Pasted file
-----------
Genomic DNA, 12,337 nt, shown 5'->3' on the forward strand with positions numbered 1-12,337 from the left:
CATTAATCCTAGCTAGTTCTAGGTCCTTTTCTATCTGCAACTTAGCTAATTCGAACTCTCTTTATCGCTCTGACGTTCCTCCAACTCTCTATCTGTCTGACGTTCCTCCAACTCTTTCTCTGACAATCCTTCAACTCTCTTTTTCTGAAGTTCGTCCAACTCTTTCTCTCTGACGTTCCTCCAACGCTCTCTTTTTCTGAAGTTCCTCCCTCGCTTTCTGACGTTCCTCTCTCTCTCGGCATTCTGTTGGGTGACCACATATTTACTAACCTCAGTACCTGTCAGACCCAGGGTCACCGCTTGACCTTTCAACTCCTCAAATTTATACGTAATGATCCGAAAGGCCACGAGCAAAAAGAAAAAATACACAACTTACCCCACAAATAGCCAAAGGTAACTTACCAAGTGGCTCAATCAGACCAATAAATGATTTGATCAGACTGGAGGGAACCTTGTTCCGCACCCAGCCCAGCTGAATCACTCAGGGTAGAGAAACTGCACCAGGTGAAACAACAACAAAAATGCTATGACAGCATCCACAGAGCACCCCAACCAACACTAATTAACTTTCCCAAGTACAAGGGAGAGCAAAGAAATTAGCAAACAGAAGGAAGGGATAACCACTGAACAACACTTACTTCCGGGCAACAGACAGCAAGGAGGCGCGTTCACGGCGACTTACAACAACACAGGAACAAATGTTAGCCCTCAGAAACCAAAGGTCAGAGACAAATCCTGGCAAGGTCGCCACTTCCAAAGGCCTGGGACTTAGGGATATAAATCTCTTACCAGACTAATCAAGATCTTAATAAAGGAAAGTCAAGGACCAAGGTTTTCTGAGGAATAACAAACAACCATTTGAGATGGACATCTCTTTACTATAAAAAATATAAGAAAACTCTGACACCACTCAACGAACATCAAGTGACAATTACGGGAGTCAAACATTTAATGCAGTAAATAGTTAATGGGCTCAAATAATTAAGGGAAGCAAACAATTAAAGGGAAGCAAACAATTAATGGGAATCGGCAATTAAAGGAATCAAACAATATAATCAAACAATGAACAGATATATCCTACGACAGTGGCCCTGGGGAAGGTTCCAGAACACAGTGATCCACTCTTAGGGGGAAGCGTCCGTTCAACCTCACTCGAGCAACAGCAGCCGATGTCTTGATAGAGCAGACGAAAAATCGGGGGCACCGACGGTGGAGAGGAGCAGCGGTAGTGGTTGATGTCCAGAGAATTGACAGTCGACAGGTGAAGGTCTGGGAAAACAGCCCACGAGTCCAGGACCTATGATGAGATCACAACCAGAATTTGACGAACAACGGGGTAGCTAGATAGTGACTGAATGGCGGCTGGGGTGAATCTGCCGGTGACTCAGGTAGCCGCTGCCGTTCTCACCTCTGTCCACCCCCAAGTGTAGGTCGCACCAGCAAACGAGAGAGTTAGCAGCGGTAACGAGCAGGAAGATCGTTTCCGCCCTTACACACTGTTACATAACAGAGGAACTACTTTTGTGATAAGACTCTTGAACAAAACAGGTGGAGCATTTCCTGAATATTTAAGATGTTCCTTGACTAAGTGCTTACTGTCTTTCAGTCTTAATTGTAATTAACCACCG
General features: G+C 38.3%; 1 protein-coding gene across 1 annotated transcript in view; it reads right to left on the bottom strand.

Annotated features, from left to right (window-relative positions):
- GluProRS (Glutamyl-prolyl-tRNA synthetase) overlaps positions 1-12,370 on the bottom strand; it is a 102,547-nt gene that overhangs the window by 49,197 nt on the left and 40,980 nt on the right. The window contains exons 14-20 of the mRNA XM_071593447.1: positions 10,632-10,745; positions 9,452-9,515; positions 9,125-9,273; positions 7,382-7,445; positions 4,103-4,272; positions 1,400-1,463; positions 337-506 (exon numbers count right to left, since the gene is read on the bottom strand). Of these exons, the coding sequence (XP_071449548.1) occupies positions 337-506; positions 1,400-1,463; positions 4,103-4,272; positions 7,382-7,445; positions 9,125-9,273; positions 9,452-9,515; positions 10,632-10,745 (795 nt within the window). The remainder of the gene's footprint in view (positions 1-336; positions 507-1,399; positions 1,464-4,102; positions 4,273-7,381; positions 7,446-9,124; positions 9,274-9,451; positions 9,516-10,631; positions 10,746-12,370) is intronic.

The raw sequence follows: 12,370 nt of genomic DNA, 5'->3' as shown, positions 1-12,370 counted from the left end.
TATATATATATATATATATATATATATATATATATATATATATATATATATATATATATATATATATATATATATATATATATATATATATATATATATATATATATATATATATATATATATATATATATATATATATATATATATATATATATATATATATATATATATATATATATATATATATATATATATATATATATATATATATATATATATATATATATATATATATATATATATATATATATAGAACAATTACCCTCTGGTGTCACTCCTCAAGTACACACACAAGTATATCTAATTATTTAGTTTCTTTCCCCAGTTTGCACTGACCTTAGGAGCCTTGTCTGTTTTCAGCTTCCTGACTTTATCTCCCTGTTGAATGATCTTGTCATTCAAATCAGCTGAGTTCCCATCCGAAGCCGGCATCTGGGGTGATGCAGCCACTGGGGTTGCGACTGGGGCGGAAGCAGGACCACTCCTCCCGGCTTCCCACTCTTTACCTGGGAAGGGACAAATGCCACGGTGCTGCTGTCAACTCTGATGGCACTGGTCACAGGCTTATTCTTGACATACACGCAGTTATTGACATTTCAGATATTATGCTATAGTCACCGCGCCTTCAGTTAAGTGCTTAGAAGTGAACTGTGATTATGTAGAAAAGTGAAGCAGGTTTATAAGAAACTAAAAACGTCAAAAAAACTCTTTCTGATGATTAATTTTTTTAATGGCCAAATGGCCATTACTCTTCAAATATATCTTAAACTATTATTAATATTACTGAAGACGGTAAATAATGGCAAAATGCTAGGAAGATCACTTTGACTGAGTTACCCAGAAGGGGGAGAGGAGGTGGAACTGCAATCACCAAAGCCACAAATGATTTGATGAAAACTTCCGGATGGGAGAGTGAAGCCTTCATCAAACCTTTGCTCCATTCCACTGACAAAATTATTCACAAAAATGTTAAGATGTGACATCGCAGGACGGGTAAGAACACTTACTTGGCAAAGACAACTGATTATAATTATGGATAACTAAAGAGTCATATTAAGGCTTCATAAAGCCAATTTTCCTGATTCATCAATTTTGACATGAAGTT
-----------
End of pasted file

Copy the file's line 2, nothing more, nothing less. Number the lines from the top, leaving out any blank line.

CATTAATCCTAGCTAGTTCTAGGTCCTTTTCTATCTGCAACTTAGCTAATTCGAACTCTCTTTATCGCTCTGACGTTCCTCCAACTCTCTATCTGTCTGACGTTCCTCCAACTCTTTCTCTGACAATCCTTCAACTCTCTTTTTCTGAAGTTCGTCCAACTCTTTCTCTCTGACGTTCCTCCAACGCTCTCTTTTTCTGAAGTTCCTCCCTCGCTTTCTGACGTTCCTCTCTCTCTCGGCATTCTGTTGGGTGACCACATATTTACTAACCTCAGTACCTGTCAGACCCAGGGTCACCGCTTGACCTTTCAACTCCTCAAATTTATACGTAATGATCCGAAAGGCCACGAGCAAAAAGAAAAAATACACAACTTACCCCACAAATAGCCAAAGGTAACTTACCAAGTGGCTCAATCAGACCAATAAATGATTTGATCAGACTGGAGGGAACCTTGTTCCGCACCCAGCCCAGCTGAATCACTCAGGGTAGAGAAACTGCACCAGGTGAAACAACAACAAAAATGCTATGACAGCATCCACAGAGCACCCCAACCAACACTAATTAACTTTCCCAAGTACAAGGGAGAGCAAAGAAATTAGCAAACAGAAGGAAGGGATAACCACTGAACAACACTTACTTCCGGGCAACAGACAGCAAGGAGGCGCGTTCACGGCGACTTACAACAACACAGGAACAAATGTTAGCCCTCAGAAACCAAAGGTCAGAGACAAATCCTGGCAAGGTCGCCACTTCCAAAGGCCTGGGACTTAGGGATATAAATCTCTTACCAGACTAATCAAGATCTTAATAAAGGAAAGTCAAGGACCAAGGTTTTCTGAGGAATAACAAACAACCATTTGAGATGGACATCTCTTTACTATAAAAAATATAAGAAAACTCTGACACCACTCAACGAACATCAAGTGACAATTACGGGAGTCAAACATTTAATGCAGTAAATAGTTAATGGGCTCAAATAATTAAGGGAAGCAAACAATTAAAGGGAAGCAAACAATTAATGGGAATCGGCAATTAAAGGAATCAAACAATATAATCAAACAATGAACAGATATATCCTACGACAGTGGCCCTGGGGAAGGTTCCAGAACACAGTGATCCACTCTTAGGGGGAAGCGTCCGTTCAACCTCACTCGAGCAACAGCAGCCGATGTCTTGATAGAGCAGACGAAAAATCGGGGGCACCGACGGTGGAGAGGAGCAGCGGTAGTGGTTGATGTCCAGAGAATTGACAGTCGACAGGTGAAGGTCTGGGAAAACAGCCCACGAGTCCAGGACCTATGATGAGATCACAACCAGAATTTGACGAACAACGGGGTAGCTAGATAGTGACTGAATGGCGGCTGGGGTGAATCTGCCGGTGACTCAGGTAGCCGCTGCCGTTCTCACCTCTGTCCACCCCCAAGTGTAGGTCGCACCAGCAAACGAGAGAGTTAGCAGCGGTAACGAGCAGGAAGATCGTTTCCGCCCTTACACACTGTTACATAACAGAGGAACTACTTTTGTGATAAGACTCTTGAACAAAACAGGTGGAGCATTTCCTGAATATTTAAGATGTTCCTTGACTAAGTGCTTACTGTCTTTCAGTCTTAATTGTAATTAACCACCG